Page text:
U.S. mainlanders have been waiting months for Hawaii to follow through with its long-delayed tourism reopening and pre-travel testing program, which enables travelers to bypass quarantine with a valid, negative COVID-19 test.
When that day finally came yesterday, roughly 8,000 visitors reportedly arrived in the Aloha State ready for some sunshine and relaxation.
Concerns remain about whether Hawaii is really ready to welcome back tourists, a percentage of whom, despite testing efforts, could still be introducing new COVID-19 cases onto the islands.
Critics argue that a single test taken within 72 hours of arrival, combined with the option of flying to Hawaii without testing and quarantining instead, isn’t adequate enough protection from importing fresh infection.
Proponents, including the state’s Lieutenant Governor Josh Green, say that the economic strain of keeping Hawaii closed to outsiders cannot be borne much longer and outweighs the potential health risks. He has argued that visitors aren’t the problem, but that increased adherence to safety protocols, such as mask-wearing, social distancing and elevated hygiene practices, is the key to containing COVID-19—tourists or no.
Green’s solution is a surveillance program that will conduct random, compulsory follow-up testing on approximately ten percent of visitors four days after their arrival. Some county mayors, who maintain that this isn’t a strong enough safeguard for their communities, appealed to Governor David Ige for authorization to allow their islands to require secondary tests of tourists after their arrival.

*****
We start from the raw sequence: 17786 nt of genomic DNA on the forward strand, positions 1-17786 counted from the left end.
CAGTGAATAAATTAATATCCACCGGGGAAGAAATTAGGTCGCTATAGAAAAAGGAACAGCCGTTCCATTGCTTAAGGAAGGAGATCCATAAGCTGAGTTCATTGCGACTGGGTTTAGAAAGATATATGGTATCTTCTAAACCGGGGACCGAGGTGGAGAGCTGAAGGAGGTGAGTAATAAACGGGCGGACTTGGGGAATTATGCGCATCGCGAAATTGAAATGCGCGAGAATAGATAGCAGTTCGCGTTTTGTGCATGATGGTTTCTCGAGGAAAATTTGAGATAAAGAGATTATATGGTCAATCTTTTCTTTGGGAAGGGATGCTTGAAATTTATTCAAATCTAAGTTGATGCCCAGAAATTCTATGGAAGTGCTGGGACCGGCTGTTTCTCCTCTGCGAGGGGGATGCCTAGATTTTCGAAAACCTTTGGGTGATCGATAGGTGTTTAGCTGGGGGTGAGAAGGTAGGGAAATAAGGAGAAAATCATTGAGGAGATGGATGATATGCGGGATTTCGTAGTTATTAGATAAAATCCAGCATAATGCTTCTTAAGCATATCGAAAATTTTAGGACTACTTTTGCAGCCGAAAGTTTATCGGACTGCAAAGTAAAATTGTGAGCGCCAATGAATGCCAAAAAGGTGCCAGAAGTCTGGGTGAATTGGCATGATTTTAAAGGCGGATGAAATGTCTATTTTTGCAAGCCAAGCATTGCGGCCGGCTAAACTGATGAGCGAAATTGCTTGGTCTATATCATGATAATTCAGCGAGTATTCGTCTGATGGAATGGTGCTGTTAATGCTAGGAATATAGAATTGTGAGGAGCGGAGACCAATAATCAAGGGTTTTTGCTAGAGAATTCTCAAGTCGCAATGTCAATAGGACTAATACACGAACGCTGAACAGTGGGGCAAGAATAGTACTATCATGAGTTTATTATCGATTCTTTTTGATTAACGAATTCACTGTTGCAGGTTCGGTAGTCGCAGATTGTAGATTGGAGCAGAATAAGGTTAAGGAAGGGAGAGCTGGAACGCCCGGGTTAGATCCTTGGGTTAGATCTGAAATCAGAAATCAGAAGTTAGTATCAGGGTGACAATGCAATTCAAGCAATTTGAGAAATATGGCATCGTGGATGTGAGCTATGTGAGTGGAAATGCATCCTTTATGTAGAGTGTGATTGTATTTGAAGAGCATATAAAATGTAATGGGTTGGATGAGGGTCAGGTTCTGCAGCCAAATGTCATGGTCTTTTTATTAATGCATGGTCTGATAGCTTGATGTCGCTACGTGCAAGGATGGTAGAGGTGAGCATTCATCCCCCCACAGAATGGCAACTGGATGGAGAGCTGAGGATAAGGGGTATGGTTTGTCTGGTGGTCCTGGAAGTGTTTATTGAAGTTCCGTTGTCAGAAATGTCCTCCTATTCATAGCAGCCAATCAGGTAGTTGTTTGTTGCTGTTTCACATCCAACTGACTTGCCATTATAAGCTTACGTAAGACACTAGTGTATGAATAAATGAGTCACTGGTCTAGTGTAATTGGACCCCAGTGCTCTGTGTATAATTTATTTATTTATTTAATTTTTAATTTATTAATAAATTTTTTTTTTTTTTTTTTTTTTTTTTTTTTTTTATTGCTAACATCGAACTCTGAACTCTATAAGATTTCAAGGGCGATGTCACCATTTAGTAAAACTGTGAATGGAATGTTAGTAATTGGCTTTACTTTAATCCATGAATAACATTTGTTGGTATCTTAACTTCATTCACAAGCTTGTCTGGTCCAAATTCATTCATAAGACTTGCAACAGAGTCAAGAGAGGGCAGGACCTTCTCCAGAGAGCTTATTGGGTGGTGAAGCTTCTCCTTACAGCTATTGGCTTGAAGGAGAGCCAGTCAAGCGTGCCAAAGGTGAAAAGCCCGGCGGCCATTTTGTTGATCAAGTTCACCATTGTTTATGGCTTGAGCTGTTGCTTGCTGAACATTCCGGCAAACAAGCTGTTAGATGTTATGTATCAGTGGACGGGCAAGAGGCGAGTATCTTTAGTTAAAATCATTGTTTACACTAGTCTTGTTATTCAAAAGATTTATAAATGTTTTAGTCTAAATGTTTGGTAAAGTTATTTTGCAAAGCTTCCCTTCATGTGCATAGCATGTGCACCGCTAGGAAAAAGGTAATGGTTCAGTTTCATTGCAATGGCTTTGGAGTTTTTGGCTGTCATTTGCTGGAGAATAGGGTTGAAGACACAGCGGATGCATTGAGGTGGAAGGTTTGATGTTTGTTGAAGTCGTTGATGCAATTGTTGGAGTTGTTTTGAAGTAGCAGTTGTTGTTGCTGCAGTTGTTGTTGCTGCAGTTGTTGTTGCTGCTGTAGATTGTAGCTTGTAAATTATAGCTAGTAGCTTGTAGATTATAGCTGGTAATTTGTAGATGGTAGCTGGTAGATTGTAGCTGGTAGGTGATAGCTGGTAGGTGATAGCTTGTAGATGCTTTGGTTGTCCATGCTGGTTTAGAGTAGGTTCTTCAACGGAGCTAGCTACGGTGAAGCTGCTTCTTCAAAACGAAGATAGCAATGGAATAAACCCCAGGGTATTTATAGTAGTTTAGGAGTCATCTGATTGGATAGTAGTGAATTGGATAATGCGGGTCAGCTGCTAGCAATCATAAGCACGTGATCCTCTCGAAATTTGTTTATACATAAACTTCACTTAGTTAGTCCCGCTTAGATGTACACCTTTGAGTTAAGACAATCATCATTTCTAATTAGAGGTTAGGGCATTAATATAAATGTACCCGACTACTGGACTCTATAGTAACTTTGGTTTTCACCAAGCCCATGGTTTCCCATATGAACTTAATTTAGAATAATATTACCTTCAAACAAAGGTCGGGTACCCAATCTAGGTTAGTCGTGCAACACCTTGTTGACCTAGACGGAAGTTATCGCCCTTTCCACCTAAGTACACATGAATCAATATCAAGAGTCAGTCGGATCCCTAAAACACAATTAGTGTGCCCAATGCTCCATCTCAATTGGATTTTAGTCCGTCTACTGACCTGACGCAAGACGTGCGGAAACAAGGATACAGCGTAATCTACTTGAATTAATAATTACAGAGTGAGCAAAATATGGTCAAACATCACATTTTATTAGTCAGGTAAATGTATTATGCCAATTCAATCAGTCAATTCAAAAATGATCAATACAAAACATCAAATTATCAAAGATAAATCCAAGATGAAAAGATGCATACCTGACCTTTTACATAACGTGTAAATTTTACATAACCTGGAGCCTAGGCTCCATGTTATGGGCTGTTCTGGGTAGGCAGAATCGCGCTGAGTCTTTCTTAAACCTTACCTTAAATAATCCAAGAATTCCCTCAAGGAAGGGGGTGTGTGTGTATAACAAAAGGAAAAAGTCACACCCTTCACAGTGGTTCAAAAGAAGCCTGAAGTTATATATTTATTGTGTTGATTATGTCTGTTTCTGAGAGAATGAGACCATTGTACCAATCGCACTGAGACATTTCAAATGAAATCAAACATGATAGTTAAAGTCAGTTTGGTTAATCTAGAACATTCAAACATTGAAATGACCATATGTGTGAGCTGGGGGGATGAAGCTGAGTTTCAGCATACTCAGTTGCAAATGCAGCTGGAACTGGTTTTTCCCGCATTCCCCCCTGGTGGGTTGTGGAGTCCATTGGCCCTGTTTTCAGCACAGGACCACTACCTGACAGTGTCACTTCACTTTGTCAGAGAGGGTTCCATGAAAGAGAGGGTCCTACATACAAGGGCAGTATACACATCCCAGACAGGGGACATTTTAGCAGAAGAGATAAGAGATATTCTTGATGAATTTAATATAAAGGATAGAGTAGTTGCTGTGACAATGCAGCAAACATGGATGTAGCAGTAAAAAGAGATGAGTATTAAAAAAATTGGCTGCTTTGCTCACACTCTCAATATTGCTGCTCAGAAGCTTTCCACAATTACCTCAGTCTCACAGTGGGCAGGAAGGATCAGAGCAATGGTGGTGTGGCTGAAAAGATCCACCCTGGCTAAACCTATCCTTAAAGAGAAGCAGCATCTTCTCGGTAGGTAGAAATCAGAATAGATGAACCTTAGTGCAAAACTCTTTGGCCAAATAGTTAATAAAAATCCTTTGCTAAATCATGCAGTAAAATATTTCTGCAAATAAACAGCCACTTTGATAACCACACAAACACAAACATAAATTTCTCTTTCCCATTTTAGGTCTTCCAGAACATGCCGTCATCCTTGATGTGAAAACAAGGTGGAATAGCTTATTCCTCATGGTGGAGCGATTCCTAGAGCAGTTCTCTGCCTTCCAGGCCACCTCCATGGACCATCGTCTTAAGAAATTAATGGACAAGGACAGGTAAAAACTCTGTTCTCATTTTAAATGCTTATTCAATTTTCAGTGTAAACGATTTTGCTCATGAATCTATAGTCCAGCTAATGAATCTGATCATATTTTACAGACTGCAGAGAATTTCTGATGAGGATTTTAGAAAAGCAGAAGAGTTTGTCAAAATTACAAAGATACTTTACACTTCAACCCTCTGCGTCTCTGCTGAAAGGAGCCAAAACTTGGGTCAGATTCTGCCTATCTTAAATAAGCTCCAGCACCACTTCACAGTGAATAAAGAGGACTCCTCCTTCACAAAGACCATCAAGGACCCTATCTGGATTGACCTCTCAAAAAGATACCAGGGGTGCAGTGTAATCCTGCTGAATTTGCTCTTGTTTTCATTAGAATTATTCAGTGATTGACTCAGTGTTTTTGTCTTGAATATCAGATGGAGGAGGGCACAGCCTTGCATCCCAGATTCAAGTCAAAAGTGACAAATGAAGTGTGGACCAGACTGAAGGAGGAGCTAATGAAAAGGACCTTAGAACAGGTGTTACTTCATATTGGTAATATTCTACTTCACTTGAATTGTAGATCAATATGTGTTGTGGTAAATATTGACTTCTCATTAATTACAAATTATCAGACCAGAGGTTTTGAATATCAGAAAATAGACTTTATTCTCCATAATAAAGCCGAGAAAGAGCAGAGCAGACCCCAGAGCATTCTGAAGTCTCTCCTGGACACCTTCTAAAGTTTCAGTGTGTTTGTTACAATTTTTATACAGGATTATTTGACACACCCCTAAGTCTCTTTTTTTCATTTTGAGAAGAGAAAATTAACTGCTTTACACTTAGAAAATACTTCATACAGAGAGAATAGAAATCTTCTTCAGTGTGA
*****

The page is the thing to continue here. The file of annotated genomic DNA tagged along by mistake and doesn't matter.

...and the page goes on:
After much debate in the days leading up to the October 15 pre-travel testing program launch date, Ige ultimately said that mayors could enforce certain secondary testing measures on their individual islands, but that the counties would have to assume the costs and figure out the logistics of these programs on their own.
The Big Island received permission to mandate that arrivals take a rapid antigen test when they arrive at the airport, which produces results within about 15 minutes. Anyone whose rapid test results show positive will be immediately required to take a more accurate PCR test and must remain quarantined until its results become available, usually within 36 hours.
That’s in addition to the statewide requirement of individual results of a nucleic acid amplification test (NAAT) administered by one of Hawaii’s trusted partners within 72 hours of passengers’ arrival that’s needed to bypass the standard 14-day quarantine.
“This second test upon arrival to Hawaii island will provide an extra layer of protection for our community,” Big Island Mayor Kim said in a statement Monday, according to AP News. “Virtually, all medical and coronavirus experts agree for the necessity of more than one test.”
Maui and Kauai went with the option of offering voluntary second testing to out-of-state visitors. On Oahu, home to the state capital of Honolulu and Hawaii’s most populous island—where the COVID-19 positivity rate this week reached nearly four percent—officials said that they want to implement another layer of screening for arrivals, but do not yet have the testing capacity.
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